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3. Sir, I know the uncertainty of human affairs; but I see clearly through this day's business. You and I indeed may rue it. We may not live to see the time, when this declaration shall be made good. We may die; die colonists; die slaves; die, it may be, ignominiously, and on the scaffold. it so. If it shall be the pleasure of Heaven, that my country shall require the poor offering of my life, the victim shall be ready at the appointed hour of sacrifice, come when that hour may.
4. But, whatever may be our fate, be assured that this dec laration will stand. It may cost treasure, and it may cost blood; but it will stand, and it will richly compensate for both. Through the thick gloom of the present, I see the brightness of the future as the sun in heaven. We shall make this a glorious, an immortal day. When we are in our graves, our children will honor it. They will celebrate it with thanksgiving, with festivity, with bonfires, and illuminations. On its annual return, they will shed tears, copious, gushing tears, not of subjection and slavery, not of agony and distress, but of exultation, of gratitude, and of joy.
5. Sir, before God, I believe the hour is come. My judgment approves this
whole heart is in it. All that I am, all that I have, and all that I hope for in this life, I am now ready here to stake upon it: and I leave off as I be gan; sink or swim, live or die, survive or perish, I am for the declaration : it is my living sentiment; and, by the blessing of God, it shall be my dying sentiment,- Independence now and Independence forever!
DREAM OF DARKNESS.
1. I had a dream, which was not all a dream.
The bright sun was extinguished, and the stars
and went — and came, and brought no day;
Of the volcanoes and their mountain torch. 2. A fearful hope was all the world contained:
Forests were set on fire — but, hour by hour,
The pall of a past world; and then again,
Hissing, but stingless — they were slain for food. 3. And War, which for a moment was no more,
Did glut himself again; a meal was bought
- all save one,
Which answered not with a caress - he died.
Of an enormous city did survive,
Which was a mockery; then they lifted
5. The rivers, lakes, and ocean, all stood still,
And nothing stirred within their silent depths;
SPEECH IN DEFENSE OF ORR.
1. “Alas! nor wife, nor children more shall he behold, nor friends, nor sacred home!" No seraph mercy unbars his dungeon and leads him forth to light and life; but the minister of death hurries him to the scene of suffering and of shame; where, unmoved by the hostile array of artillery and armed men collected together, to secure, or to insult, or to disturb him, he dies with a solemn declaration of his innocence, and utters his last breath in a prayer for the liberty of his country.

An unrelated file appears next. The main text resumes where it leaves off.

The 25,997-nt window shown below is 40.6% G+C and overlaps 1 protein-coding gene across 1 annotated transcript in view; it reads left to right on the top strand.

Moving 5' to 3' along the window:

2. Let me now ask you, if any of you had addressed the public ear upon so foul and monstrous a subject, in what language would you have conveyed the feelings of horror and indignation? Would you have stooped to the meanness of qual. ified complaint? Would you have been mean enough —- But
I entreat your forgiveness, I do not think meanly of you ; had I thought so meanly of you, I could not suffer my mind to commune with you as it has done.
3. Had I thought you that base and vile instrument, attuned by hope and by fear into discord and falsehood, from whose vulgar string no groan of suffering could vibrate, no voice of integrity or honor could speak, let me honestly tell you, I should have scorned to string my hand across it; I should have left it to a fitter minstrel. If I do not, therefore, grossly err in my opinion of you, I could use no language upon such a subject as this, that must not lag behind the rapidity of your feelings, and that would not disgrace those feelings if it attempted to describe them.
4. Upright and honest jurors, find a civil and obliging verdict against the printer! And when you have done so, march through the ranks of your fellow-citizens to your own homes, and bear their look as you pass along; retire to the bosom of your families and your children, and, when you are presiding over the morality of the parental board, tell those infants, who are to be the future men of Ireland, the history of this day. Form their young minds by your precepts, and confirm those precepts by your own example; teach them how discreetly allegiance may be perjured on the table, or loyalty be forsworn in the jurybox; and when you have done so, tell them the story of Orr; tell them of his captivity, of his children, of his crime, of his hopes, of his disappointments, of his courage, and of his death; and when you find your little hearers hanging upon your lips,